The minimum clearance around shafts is about 0.6mm. If printed, there might be a little interference at the tips of the internal rotor lobes. The DXFs have the same profile as the STLs, so the beam kerf should provide ample clearance if anyone actually lasercuts it. There are some extra holes in the DXF profiles so pieces can be aligned and bolted/screwed together.

Yet-another-Note: The DXF files were generated directly from OpenSCAD. I am not sure why they preview as having dotted lines in some places, but when viewed with say, Open Office Draw, the lines appear solid.

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App Info Launch AppHere is a version of Hypotrochoid Band Fast that uses arrays, so has configurable precision, I commented out the original hardcoded calculations for reference

```
//===========================================
// Hypotrochoid Band Fast
//
// This generates the normal vector to a hypocycloid, pointing outward,
// and extrudes a profile approximating the envelope of normals.
//
// n is the number of lobes
// r is the radius of the little rolling circle that generates the hypocycloid
// thickness is the height of extrusion
// r_off is the distance that the envelope is offset from the base hypocycloid
//
// When r_off = zero the output is the same as a hypocycloid.
//
// As far as I know, OpenSCAD does not do arrays, hence the funny big blocks of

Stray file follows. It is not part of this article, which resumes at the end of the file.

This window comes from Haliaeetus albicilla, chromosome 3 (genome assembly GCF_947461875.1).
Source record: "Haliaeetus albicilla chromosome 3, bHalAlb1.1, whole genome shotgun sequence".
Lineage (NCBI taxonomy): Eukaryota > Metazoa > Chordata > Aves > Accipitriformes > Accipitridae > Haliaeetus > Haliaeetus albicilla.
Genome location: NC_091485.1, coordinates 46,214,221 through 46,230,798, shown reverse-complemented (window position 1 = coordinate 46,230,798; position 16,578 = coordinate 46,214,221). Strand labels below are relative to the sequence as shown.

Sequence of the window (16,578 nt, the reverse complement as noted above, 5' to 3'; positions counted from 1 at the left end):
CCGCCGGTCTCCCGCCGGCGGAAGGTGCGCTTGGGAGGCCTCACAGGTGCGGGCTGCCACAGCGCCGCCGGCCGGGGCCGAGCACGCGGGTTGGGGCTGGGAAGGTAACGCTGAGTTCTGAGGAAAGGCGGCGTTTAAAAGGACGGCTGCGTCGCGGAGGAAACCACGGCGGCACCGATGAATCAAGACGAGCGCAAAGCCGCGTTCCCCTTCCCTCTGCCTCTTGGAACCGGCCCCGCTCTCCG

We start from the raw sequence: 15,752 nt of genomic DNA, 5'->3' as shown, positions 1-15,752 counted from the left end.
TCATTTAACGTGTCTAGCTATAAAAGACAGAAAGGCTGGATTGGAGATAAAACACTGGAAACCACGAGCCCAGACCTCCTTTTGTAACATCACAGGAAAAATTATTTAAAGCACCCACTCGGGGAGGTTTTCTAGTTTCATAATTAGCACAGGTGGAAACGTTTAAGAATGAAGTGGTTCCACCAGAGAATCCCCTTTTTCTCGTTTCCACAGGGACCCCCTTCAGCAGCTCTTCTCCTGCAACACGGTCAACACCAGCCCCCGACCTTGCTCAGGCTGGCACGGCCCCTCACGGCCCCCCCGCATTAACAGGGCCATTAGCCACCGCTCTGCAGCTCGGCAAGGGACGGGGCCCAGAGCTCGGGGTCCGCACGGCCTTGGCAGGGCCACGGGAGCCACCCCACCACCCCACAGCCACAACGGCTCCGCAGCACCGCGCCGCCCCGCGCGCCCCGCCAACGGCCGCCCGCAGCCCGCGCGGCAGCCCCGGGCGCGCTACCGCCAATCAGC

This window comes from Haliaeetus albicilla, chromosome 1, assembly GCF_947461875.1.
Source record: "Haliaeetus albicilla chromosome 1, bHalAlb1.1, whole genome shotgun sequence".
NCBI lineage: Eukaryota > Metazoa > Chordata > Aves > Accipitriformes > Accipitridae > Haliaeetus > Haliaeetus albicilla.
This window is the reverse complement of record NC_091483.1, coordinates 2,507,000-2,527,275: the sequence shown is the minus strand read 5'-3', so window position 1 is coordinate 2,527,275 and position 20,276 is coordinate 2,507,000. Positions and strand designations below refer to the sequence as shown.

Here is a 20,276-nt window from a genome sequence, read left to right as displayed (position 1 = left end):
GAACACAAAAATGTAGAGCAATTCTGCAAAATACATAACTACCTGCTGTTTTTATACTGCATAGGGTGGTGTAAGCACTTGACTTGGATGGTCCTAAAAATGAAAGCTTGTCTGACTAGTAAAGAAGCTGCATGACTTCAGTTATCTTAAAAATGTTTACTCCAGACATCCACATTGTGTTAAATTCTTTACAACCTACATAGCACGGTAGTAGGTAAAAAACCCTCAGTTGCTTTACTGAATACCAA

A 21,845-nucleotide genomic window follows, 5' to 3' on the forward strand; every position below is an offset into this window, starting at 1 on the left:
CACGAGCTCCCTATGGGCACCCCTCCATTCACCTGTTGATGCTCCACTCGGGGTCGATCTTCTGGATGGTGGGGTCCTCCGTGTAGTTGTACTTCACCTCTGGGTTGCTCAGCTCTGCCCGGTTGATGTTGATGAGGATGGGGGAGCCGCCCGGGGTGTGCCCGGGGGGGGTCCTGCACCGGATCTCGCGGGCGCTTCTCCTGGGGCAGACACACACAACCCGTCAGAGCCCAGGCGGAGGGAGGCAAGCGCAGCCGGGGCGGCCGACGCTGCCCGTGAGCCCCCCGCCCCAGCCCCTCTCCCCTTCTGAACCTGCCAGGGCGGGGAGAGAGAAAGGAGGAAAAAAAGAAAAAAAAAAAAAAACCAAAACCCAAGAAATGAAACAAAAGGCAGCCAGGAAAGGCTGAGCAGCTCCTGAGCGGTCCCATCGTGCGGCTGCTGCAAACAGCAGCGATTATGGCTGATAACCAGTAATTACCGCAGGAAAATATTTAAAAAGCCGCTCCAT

// hardcoded numbers you will see below.
//
module hypotrochoidBandFast(n, r, thickness, r_off) {
s = $fn == 0 ? ceil(r*PI*2/$fs) : ceil($fn/r/2); // s calculated from $fs or $fn, or hardcode this to 15 for original steps
R = r*n;
d = r;
// set to 1 for normal size cylinders. this will leave a tiny cusp in some cases that does
// not blend in to cylinders. see below for details. make hideCuspFactor larger to scale up
// the cylinders slightly. 1.01 seems to work OK.
hideCuspFactor = 1.01;
// dth stands for dtheta - i.e. a small change of the angle "theta"
// there are 14 intermediate points on the curve, so a wedge is
// divided into 14 + 1 = 15. You may be tempted to change this, but it really is 15.
dth = 360/n/s;
// X points on base hypotrochoid
xbStart = (R-r) + d;
xbEnd = (R-r)*cos(360/n) + d*cos((R-r)/r*360/n);
// Instead of an array and a for-loop we just hard-code these
// intermediate points, this if for X coords on the base hypocycloid.
//
xbb = [for (i=[1:s-1]) (R-r)*cos(dth*i) + d*cos((R-r)/r*dth*i) ];
/*
xb1 = (R-r)*cos(dth*1) + d*cos((R-r)/r*dth*1);
xb2 = (R-r)*cos(dth*2) + d*cos((R-r)/r*dth*2);
xb3 = (R-r)*cos(dth*3) + d*cos((R-r)/r*dth*3);
xb4 = (R-r)*cos(dth*4) + d*cos((R-r)/r*dth*4);